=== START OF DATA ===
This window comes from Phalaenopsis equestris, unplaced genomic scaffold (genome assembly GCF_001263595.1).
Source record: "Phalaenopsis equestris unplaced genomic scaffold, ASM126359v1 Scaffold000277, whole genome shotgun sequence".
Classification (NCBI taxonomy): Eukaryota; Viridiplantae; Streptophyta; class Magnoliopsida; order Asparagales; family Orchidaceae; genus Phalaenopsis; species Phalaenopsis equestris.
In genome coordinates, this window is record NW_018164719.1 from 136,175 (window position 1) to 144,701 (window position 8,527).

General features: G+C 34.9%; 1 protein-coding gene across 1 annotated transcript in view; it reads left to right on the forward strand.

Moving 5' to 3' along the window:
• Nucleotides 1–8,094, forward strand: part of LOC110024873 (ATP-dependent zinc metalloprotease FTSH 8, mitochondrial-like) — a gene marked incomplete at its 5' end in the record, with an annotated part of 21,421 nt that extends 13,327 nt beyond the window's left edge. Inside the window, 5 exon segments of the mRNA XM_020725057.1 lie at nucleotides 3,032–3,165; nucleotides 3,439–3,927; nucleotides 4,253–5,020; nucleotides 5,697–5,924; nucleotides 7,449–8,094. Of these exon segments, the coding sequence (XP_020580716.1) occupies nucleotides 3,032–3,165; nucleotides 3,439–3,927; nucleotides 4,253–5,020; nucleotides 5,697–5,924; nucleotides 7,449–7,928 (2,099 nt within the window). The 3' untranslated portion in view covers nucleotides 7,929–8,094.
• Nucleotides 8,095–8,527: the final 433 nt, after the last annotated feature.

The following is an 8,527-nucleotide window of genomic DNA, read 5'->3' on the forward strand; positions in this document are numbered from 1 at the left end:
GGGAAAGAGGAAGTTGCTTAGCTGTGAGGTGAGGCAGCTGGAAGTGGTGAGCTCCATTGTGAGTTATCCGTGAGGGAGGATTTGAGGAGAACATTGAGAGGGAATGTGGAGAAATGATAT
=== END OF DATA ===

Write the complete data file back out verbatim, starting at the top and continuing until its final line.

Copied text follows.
This window comes from Phalaenopsis equestris, unplaced genomic scaffold (genome assembly GCF_001263595.1).
Source record: "Phalaenopsis equestris unplaced genomic scaffold, ASM126359v1 Scaffold000277, whole genome shotgun sequence".
Classification (NCBI taxonomy): Eukaryota; Viridiplantae; Streptophyta; class Magnoliopsida; order Asparagales; family Orchidaceae; genus Phalaenopsis; species Phalaenopsis equestris.
In genome coordinates, this window is record NW_018164719.1 from 136,175 (window position 1) to 144,701 (window position 8,527).

General features: G+C 34.9%; 1 protein-coding gene across 1 annotated transcript in view; it reads left to right on the forward strand.

Moving 5' to 3' along the window:
• Nucleotides 1–8,094, forward strand: part of LOC110024873 (ATP-dependent zinc metalloprotease FTSH 8, mitochondrial-like) — a gene marked incomplete at its 5' end in the record, with an annotated part of 21,421 nt that extends 13,327 nt beyond the window's left edge. Inside the window, 5 exon segments of the mRNA XM_020725057.1 lie at nucleotides 3,032–3,165; nucleotides 3,439–3,927; nucleotides 4,253–5,020; nucleotides 5,697–5,924; nucleotides 7,449–8,094. Of these exon segments, the coding sequence (XP_020580716.1) occupies nucleotides 3,032–3,165; nucleotides 3,439–3,927; nucleotides 4,253–5,020; nucleotides 5,697–5,924; nucleotides 7,449–7,928 (2,099 nt within the window). The 3' untranslated portion in view covers nucleotides 7,929–8,094.
• Nucleotides 8,095–8,527: the final 433 nt, after the last annotated feature.

The following is an 8,527-nucleotide window of genomic DNA, read 5'->3' on the forward strand; positions in this document are numbered from 1 at the left end:
GGGAAAGAGGAAGTTGCTTAGCTGTGAGGTGAGGCAGCTGGAAGTGGTGAGCTCCATTGTGAGTTATCCGTGAGGGAGGATTTGAGGAGAACATTGAGAGGGAATGTGGAGAAATGATAT